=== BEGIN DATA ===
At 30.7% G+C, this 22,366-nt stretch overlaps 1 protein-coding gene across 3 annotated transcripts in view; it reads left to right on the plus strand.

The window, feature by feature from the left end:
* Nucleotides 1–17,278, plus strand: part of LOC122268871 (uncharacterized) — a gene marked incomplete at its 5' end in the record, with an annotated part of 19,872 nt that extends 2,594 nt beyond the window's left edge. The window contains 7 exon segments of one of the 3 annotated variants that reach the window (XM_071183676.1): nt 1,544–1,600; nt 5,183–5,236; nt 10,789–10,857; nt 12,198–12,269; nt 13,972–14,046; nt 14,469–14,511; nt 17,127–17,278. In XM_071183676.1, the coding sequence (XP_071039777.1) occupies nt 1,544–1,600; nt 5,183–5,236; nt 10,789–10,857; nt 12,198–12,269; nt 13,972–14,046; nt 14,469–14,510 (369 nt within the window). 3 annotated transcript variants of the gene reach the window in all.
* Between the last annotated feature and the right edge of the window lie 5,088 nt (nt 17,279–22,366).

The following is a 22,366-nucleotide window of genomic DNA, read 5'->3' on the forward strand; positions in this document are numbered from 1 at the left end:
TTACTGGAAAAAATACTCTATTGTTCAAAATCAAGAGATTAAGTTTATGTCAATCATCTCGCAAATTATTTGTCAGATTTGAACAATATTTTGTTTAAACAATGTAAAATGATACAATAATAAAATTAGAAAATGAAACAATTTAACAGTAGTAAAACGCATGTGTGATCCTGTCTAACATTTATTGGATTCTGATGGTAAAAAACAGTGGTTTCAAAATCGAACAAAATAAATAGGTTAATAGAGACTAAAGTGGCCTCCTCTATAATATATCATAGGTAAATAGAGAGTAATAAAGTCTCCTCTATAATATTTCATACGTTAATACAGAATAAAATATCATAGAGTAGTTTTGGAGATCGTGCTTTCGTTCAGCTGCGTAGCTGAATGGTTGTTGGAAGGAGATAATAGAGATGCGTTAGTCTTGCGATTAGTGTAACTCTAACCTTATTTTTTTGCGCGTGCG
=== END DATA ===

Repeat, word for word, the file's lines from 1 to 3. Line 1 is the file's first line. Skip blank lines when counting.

At 30.7% G+C, this 22,366-nt stretch overlaps 1 protein-coding gene across 3 annotated transcripts in view; it reads left to right on the plus strand.

The window, feature by feature from the left end:
* Nucleotides 1–17,278, plus strand: part of LOC122268871 (uncharacterized) — a gene marked incomplete at its 5' end in the record, with an annotated part of 19,872 nt that extends 2,594 nt beyond the window's left edge. The window contains 7 exon segments of one of the 3 annotated variants that reach the window (XM_071183676.1): nt 1,544–1,600; nt 5,183–5,236; nt 10,789–10,857; nt 12,198–12,269; nt 13,972–14,046; nt 14,469–14,511; nt 17,127–17,278. In XM_071183676.1, the coding sequence (XP_071039777.1) occupies nt 1,544–1,600; nt 5,183–5,236; nt 10,789–10,857; nt 12,198–12,269; nt 13,972–14,046; nt 14,469–14,510 (369 nt within the window). 3 annotated transcript variants of the gene reach the window in all.